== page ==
A Politically Incorrect Christmas in Baghdad

(REUTERS/Atef Hassan (Iraq))
Walking the streets of Washington, D.C., leading up to Christmas, I came across a most interesting phenomenon: Nowhere, and I mean absolutely nowhere, was Jesus to be found.

It was truly amazing.

Extensive Christmas decorations were everywhere. In the stores, on the streets, everywhere I turned, it was Christmas.

I started talking to people, asking them the simple question, "Isn't Christmas celebrating the birthday of Jesus?"

The answers I got were amazing.

Everyone I talked to paused and said, "You know; you're right. It is supposed to be His birthday. What happened to Jesus?"

Imagine if you had a birthday. Your friends all came over, they partied, they ate, they exchanged presents—and everybody acted as if you didn't even exist.

After a few minutes of that, you would stand up and say, "Hey! It's my birthday!"

As I began to talk to people, dozens of them, I started to get angry. No matter what faith, creed, color—and you can find just about anything in Washington—they agreed. It just wasn't right!

There seems to be a studied attempt to ignore Jesus on His birthday.

Contrast that to Baghdad, Iraq. I am an Assyrian Christian, and my family is originally from the Iraqi village of Mahmoudi in northern Iraq. I was there during Saddam Hussein's time and remember the sheer terror that reigned 24 hours a day, the constant fear that you could be hauled off by one of his goons and never seen again.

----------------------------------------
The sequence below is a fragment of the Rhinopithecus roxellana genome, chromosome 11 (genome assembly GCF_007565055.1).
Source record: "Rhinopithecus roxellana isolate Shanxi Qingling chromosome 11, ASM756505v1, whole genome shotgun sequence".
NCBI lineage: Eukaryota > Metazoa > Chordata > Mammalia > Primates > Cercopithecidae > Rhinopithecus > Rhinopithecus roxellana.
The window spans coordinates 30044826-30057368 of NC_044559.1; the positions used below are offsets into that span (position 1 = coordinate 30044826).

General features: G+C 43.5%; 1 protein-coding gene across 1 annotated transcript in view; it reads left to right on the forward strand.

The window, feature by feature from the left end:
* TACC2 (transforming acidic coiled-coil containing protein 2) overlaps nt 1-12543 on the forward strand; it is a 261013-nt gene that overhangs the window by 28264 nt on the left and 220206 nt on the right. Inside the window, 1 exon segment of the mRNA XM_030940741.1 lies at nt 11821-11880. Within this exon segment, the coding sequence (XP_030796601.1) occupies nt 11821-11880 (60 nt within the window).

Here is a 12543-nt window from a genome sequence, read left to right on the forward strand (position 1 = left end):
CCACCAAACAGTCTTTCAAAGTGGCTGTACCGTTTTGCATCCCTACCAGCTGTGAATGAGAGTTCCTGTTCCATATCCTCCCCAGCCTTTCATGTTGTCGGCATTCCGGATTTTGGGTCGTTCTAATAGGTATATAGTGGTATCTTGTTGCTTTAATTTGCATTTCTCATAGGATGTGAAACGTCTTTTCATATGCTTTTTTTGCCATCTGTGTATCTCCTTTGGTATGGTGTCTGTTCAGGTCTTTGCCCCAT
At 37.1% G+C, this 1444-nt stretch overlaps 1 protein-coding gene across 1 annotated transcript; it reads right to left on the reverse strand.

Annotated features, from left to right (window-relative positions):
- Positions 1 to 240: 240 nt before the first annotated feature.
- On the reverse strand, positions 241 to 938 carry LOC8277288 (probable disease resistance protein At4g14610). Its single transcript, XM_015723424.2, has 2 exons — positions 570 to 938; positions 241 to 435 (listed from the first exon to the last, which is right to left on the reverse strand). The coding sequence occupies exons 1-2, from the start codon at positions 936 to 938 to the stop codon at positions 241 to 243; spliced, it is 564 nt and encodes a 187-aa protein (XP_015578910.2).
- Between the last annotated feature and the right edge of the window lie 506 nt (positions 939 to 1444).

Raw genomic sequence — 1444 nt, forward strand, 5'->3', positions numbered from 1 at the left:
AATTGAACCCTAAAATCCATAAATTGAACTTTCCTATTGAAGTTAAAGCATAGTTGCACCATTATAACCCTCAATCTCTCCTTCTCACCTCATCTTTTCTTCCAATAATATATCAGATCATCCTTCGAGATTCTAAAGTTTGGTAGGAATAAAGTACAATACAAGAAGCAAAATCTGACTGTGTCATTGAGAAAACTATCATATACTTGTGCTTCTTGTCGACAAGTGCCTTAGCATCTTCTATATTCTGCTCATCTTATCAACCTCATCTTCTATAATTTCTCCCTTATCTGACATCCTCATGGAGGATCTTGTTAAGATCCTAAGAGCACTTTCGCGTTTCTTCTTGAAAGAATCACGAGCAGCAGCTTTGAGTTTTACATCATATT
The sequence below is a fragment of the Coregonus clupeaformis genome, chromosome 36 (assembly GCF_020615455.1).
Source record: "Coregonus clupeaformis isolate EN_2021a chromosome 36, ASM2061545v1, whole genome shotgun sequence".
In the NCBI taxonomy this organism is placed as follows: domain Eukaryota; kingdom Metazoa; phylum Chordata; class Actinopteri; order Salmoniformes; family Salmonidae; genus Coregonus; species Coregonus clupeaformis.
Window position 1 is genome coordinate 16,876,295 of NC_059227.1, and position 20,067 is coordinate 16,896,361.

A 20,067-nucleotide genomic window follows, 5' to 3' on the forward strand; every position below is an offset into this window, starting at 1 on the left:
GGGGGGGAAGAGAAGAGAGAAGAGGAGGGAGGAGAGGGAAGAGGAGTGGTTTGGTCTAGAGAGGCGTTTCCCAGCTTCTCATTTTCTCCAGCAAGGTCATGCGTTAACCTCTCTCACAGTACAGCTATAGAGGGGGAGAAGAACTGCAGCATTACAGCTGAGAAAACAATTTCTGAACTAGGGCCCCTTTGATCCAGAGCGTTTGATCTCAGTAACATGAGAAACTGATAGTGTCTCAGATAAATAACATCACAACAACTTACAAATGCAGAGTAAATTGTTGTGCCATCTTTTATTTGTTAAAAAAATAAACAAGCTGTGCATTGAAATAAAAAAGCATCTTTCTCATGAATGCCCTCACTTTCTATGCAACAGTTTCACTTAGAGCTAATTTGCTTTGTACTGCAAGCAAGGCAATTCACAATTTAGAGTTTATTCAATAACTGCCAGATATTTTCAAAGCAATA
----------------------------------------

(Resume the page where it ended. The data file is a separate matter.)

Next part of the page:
But thanks to our failed policies, the poor Iraqis have not learned yet that you are supposed to ignore Jesus on Christmas. A special Christmas celebration was held in downtown Baghdad sponsored by the Iraqi government.

Guess what was the main attraction. A huge Christmas tree topped by a star? A massive Santa Claus? Fake snow?

No. They displayed a huge picture of Jesus. There it was: A huge, beautifully painted color painting of Jesus, the center of the Christmas celebration—a massive four- or five-story picture of our Savior in downtown Baghdad.

The Iraqi government spokesman took it all one step further when he announced on behalf of the Iraqi Government, "All Iraqis are Christians today."

Did I miss something? No.

After a meeting with the Iraqi prime minister on behalf of the Assyrian Christians, the indigenous people of Iraq, I paused and asked, "Prime Minister, would you mind if I prayed for you?"

He beamed, ordered all his beefy, confused security guards who were surrounding us to bow their heads, and we had a wonderful time of prayer.

Meeting later with the Iraqi president on the same subject, I asked the question again. This time he pointed to his chest and said, "I just had surgery on my heart—pray here!"

I thought to myself, What kind of a reception would I get on Capitol Hill, at the State Department or a dozen other government agencies if, after a meeting, I asked, "Would you mind if we had a word of prayer together?"

There would be, with a few exceptions, a cold silence, mass panic or a plain, straight "no."

Washington, D.C., and all of us can learn something this Christmas season from the politically incorrect Iraqi government.

As every Iraqi official says so proudly, they have been liberated and now celebrate Christmas the way it should be celebrated—with an emphasis on Jesus.

May God bless them all, and may He call us back to our senses before it is too late.

Amir George directs the World Helpline at theworldhelpline.org. He urges anyone who wants to be a part of daily prayer on Capitol Hill at 7:30 a.m. and 12 p.m. to contact thewhitehouseprayerteam@gmail.com.

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